This is my Ann Frank quilt, hanging at PIQF (Pacific International Quilt Festival) in Santa Clara, California last week, with a bad, fold-y, crappy-looking bunch of creases across the lower part of her face. This picture was taken by Del Thomas, a blog friend, and used with her permission. Del, bless her, actually tried to un-bend and smooth it as it hung there. (In defiance of the white glove ladies!)
I know I have told the story of this quilt before. Made it for a show at the Quilters' Hall of Fame called "She Made Her Mark." It was rejected for that show, but landed in an also-ran group called "She Made Her Mark Too." I got word that these quilts were to be sent for a show at a California gallery and then they would be shown at PIQF. I seriously considered pulling it out at that point, when I learned that it had been deemed "macabre" by the original juror. Why send something macabre to horrify the good citizens of So. California? After deliberating I decided I would probably be a bad sport to pull it, so off it went—carefully rolled and padded to avoid creases and wrinkles, I must add. And then it won a prize.
I think it looked OK at the gallery show. I saw some pictures and didn't notice the crease. So I think somewhere between the gallery and PIQF it got rudely folded and manhandled for it to appear so mis-shapen and creased. Crab, crab. This feels disrespectful and careless and it bums me out and makes me crabby.
I have learned some lessons. I'm sure you know what they are. And did I mention that I'm crabby?
Grumble. Now I'm crabby too.ReplyDelete
Not sure what to be first-crabby about the way your work was treated or pissed that someone would be shallow enough to find this piece "macabre". Sort of a shocking attitude by someone in the art community where there are usually people with depth and compassion found. Damn!ReplyDelete
If I was you, I would be crabby too. I would let the show "people" know you are not a happy quilter.ReplyDelete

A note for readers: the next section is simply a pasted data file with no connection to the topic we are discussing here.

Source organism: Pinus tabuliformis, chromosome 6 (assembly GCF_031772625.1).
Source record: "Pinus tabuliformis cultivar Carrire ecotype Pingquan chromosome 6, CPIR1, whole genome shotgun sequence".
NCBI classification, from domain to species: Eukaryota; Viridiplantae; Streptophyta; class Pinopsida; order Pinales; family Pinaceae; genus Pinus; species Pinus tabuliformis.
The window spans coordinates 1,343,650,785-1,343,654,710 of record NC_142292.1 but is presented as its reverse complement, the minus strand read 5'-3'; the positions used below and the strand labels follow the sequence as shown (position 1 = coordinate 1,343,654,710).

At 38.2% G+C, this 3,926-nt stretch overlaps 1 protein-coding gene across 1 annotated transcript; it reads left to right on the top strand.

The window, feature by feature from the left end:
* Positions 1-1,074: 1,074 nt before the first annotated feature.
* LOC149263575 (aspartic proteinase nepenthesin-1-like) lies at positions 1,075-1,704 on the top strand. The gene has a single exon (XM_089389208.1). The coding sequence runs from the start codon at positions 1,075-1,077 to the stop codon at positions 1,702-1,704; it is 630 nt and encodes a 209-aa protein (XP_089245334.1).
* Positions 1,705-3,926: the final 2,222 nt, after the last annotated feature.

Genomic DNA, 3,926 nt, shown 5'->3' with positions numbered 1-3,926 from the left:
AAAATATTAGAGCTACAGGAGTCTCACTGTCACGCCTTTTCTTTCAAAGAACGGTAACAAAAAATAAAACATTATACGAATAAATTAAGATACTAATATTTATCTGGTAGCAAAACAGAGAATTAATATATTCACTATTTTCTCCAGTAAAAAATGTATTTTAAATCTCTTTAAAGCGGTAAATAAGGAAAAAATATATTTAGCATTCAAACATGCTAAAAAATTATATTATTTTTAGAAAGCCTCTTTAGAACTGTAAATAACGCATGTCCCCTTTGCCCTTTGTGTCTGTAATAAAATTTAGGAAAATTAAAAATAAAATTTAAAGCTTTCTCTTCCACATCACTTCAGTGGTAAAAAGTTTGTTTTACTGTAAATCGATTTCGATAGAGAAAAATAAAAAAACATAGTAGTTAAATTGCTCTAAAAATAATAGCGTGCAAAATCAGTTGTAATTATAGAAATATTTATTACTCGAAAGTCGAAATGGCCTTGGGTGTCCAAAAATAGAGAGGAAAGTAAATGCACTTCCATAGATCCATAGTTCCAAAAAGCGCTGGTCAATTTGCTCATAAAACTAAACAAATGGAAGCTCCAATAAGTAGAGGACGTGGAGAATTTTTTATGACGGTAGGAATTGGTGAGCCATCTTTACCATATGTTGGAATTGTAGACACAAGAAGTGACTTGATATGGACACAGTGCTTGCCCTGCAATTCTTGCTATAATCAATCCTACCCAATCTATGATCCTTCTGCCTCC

Since I am not you I can say your quilt is outstanding and I would look right past the bunch of creases.
Congratulations on winning a prize!
Oh, brother, Macabre? Ever see those day of the dead quilts? Or the 9/11 quilts with little sewn bodies falling out of the twin towers? Ridiculous.ReplyDelete
But I wanted you to know that I looked long and hard at your quilt at PIQF and I didn't see wrinkles or folds. Maybe Del had straightened it out by the time I saw it, or maybe I was too enthralled by the artistry to notice, but truly, it looked very good when I saw it. So don't get TOO worried...I think probably quite a few folks thought what I thought and didn't even notice a single wrinkle.
The only things macabre about this piece (which I found extremely respectful) are that judge and the disrespect with which the piece was handled. Talk about a bad taste in the mouth.ReplyDelete
I am so glad Diane said she saw it at PIQF and it did not look wrinkled. Perhaps someone came by and gave it a quick steam.ReplyDelete
It is an absolutely wonderful piece.
I'm visualizing Ann steamed and unwrinkled. She deserves respectful treatment, and so do you.ReplyDelete
There were lots of pieces at PIQF that suffered from fold lines this year. I go every year and never noticed so many wrinkled quilts in the past.ReplyDelete
Your piece was wonderful and I was moved by the quotation at the bottom. Whoever called this macabre must not know the definition of the word.